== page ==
TAANA Position Paper on The Juris Doctorate as a Terminal Degree
View as PDF
Education today requires creative collaboration between disciplines. Nursing has a great deal to learn from the legal knowledge base of nurse attorneys. Whether tenure, deanship, or a chair position is under consideration, the existence of a law school on a university campus is irrelevant to the role a nurse attorney may assume in higher education. Faculty holding Juris Doctorates are not appendages of their law schools any more than nurse physiologists are appendages of the physiology department. The Juris Doctorate provides preparation for independent function as a counselor of law, a policy maker, and a scholar of law. Combined with the general BSN and specialized preparation in nursing, the nurse attorney is capable of independent functioning as a policy leader for the College of Nursing, a collaborative team player with the Deans of Health Sciences and Academic Affairs, and scholar of the intricacies of administrative, nursing, legal, ethical, and financial business practice. In the current world of managed care maneuvering, the nurse attorney, College of Nursing Dean, or administrator is well positioned to negotiate the strengths of the faculty and school as creative contracts are arranged for faculty practice, research utilization, and educational outreach.
The individual's entire portfolio of qualifications must be evaluated when a position in higher education is sought. The ability of the nurse attorney to enhance the discipline of nursing through linkages of the two professions must be considered. The Juris Doctorate is only acquired after a minimum of three to six years of postgraduate study. Master's degrees in nursing are usually expected in combination with the Juris Doctorate in Colleges of Nursing. Legal knowledge is intertwined with other areas of knowledge (ethics, philosophy, political science, business, and history, to name a few). The nurse attorney scholar integrates legal and nursing concepts and translates them for the use of nursing staff, faculty, and administrators. With this skill and knowledge, the nurse attorney provides leadership in academic nursing that spans the university community's commitment to knowledge discovery and dissemination.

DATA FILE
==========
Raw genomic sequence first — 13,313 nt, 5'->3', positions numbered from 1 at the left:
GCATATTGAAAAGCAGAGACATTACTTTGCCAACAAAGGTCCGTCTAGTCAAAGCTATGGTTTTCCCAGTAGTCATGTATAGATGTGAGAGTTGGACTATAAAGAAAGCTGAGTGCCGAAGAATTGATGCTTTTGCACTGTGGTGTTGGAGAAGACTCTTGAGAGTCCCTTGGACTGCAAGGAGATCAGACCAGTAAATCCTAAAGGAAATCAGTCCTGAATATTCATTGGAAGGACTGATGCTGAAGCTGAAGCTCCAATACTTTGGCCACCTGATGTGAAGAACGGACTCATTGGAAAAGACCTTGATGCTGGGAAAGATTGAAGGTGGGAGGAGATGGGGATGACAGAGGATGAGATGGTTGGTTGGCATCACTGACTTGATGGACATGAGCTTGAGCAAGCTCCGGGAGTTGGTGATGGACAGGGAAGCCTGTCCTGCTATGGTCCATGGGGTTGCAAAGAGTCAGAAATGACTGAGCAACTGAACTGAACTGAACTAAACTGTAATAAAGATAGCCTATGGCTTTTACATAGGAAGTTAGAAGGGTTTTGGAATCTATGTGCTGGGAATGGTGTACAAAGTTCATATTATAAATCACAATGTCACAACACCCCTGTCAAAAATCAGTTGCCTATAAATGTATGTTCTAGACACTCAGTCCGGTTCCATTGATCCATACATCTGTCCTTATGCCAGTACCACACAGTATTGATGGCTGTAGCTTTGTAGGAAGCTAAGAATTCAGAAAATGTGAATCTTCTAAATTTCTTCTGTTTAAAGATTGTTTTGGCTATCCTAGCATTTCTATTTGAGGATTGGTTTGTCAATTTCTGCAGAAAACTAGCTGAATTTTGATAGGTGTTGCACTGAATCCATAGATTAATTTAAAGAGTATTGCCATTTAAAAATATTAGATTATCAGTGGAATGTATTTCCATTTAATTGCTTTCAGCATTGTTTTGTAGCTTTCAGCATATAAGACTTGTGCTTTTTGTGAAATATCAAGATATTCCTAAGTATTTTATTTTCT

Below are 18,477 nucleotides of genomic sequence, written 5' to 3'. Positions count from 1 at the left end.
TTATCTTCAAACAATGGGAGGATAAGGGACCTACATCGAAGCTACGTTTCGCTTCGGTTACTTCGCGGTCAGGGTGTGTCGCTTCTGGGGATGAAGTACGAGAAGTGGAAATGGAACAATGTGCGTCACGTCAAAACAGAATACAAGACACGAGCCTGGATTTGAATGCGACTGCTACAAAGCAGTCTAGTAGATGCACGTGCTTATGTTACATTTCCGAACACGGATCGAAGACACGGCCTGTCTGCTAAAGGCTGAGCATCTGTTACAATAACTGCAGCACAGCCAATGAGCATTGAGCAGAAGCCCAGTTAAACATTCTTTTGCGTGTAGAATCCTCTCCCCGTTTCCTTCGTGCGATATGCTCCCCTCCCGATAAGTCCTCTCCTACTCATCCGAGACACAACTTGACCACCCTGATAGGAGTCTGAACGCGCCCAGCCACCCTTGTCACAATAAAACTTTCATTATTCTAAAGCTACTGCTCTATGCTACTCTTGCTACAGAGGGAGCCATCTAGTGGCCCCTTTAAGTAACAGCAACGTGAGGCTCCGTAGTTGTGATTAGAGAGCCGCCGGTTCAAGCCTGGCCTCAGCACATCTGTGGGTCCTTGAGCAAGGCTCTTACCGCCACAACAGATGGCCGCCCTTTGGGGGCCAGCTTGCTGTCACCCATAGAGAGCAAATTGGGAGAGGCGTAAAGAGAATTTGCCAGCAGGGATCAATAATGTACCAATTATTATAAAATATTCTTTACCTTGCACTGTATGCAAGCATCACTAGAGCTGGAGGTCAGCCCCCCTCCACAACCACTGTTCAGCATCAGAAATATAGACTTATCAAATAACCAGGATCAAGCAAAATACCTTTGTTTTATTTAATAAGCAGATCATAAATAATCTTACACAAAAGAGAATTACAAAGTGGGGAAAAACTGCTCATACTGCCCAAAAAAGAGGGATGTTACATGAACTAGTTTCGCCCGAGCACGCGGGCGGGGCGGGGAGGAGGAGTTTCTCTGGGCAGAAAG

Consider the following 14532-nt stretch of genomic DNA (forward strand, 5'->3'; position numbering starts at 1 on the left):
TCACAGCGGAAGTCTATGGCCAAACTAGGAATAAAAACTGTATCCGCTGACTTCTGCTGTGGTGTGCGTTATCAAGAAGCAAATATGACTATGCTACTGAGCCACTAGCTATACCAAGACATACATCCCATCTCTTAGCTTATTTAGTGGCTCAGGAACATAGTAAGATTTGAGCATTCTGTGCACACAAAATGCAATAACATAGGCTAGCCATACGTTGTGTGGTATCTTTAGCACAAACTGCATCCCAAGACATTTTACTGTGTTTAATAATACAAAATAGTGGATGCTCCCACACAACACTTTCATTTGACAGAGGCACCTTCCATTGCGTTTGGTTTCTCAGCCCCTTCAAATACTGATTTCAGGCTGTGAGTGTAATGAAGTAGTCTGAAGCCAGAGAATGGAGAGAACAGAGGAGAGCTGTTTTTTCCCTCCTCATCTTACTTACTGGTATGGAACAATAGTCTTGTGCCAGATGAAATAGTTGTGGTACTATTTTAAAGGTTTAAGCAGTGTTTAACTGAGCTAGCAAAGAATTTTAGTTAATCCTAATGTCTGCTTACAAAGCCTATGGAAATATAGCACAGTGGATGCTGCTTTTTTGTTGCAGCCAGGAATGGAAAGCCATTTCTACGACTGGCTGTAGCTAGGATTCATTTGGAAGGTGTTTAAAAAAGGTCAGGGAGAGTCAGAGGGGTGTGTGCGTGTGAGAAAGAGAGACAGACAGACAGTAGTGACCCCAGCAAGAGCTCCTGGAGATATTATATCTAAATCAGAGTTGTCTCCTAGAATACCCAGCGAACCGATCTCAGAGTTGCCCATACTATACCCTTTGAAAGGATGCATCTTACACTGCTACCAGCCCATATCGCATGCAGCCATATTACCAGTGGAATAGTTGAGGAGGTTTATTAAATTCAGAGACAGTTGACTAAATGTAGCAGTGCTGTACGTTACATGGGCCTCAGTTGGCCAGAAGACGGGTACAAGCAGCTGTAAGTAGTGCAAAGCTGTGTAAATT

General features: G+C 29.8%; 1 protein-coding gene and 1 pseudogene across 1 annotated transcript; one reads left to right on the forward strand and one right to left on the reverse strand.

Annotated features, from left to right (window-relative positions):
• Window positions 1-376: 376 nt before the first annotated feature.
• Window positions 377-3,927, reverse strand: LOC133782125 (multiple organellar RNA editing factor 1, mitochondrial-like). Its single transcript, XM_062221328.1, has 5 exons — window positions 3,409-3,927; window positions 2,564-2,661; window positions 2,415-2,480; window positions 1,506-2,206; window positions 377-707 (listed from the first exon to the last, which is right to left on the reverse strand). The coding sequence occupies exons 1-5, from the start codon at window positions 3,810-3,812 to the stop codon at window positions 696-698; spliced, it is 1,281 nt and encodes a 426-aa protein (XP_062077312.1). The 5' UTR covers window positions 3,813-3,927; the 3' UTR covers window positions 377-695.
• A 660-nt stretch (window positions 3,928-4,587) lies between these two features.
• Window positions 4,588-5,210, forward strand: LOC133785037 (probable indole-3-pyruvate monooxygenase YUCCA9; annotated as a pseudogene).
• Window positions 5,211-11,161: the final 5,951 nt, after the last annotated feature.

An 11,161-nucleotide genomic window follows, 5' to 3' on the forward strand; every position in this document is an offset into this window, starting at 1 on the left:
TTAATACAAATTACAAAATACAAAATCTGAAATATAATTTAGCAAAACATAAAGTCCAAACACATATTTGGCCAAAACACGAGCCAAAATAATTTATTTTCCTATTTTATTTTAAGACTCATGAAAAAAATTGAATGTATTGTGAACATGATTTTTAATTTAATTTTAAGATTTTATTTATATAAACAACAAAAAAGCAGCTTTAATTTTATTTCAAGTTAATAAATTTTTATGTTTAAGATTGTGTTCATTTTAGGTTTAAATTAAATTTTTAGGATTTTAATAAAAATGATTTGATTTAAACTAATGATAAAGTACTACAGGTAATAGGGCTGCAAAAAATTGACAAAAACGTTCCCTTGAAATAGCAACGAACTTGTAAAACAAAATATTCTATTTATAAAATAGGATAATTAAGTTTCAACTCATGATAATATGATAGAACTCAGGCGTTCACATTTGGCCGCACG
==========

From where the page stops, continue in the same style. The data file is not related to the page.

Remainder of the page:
The American Association of Nurse Attorneys recommends that the Juris Doctorate degree receive equitable treatment in relation to other doctorates when criteria for faculty and nursing school administration are being developed. Whether or not a law school exists on a campus does not determine whether the Juris Doctorate is a creditable degree in academia. The Juris Doctorate is a terminal degree. Accreditation standards must not be restrictive but rather encourage campuses to evaluate their own resources and needs as well as the total qualifications of any faculty or administrative candidate.